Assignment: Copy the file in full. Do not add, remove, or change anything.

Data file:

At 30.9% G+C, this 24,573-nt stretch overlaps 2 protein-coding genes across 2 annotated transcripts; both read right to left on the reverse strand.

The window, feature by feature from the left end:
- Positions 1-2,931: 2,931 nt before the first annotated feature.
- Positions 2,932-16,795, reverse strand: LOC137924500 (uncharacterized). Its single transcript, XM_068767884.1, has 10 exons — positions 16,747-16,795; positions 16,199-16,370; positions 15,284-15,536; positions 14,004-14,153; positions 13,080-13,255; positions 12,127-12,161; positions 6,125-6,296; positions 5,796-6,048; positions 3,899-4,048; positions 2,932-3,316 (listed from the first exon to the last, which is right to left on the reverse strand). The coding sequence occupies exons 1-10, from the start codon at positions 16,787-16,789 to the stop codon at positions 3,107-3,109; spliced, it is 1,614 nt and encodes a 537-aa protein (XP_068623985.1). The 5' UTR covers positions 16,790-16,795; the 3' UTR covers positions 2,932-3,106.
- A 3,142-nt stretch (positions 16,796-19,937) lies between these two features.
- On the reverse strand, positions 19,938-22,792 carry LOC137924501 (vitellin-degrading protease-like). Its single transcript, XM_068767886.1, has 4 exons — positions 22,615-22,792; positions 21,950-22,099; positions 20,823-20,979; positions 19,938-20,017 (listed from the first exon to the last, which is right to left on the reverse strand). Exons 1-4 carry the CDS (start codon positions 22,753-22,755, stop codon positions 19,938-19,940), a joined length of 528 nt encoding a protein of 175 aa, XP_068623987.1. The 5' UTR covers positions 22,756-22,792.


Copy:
At 30.9% G+C, this 24,573-nt stretch overlaps 2 protein-coding genes across 2 annotated transcripts; both read right to left on the reverse strand.

The window, feature by feature from the left end:
- Positions 1-2,931: 2,931 nt before the first annotated feature.
- Positions 2,932-16,795, reverse strand: LOC137924500 (uncharacterized). Its single transcript, XM_068767884.1, has 10 exons — positions 16,747-16,795; positions 16,199-16,370; positions 15,284-15,536; positions 14,004-14,153; positions 13,080-13,255; positions 12,127-12,161; positions 6,125-6,296; positions 5,796-6,048; positions 3,899-4,048; positions 2,932-3,316 (listed from the first exon to the last, which is right to left on the reverse strand). The coding sequence occupies exons 1-10, from the start codon at positions 16,787-16,789 to the stop codon at positions 3,107-3,109; spliced, it is 1,614 nt and encodes a 537-aa protein (XP_068623985.1). The 5' UTR covers positions 16,790-16,795; the 3' UTR covers positions 2,932-3,106.
- A 3,142-nt stretch (positions 16,796-19,937) lies between these two features.
- On the reverse strand, positions 19,938-22,792 carry LOC137924501 (vitellin-degrading protease-like). Its single transcript, XM_068767886.1, has 4 exons — positions 22,615-22,792; positions 21,950-22,099; positions 20,823-20,979; positions 19,938-20,017 (listed from the first exon to the last, which is right to left on the reverse strand). Exons 1-4 carry the CDS (start codon positions 22,753-22,755, stop codon positions 19,938-19,940), a joined length of 528 nt encoding a protein of 175 aa, XP_068623987.1. The 5' UTR covers positions 22,756-22,792.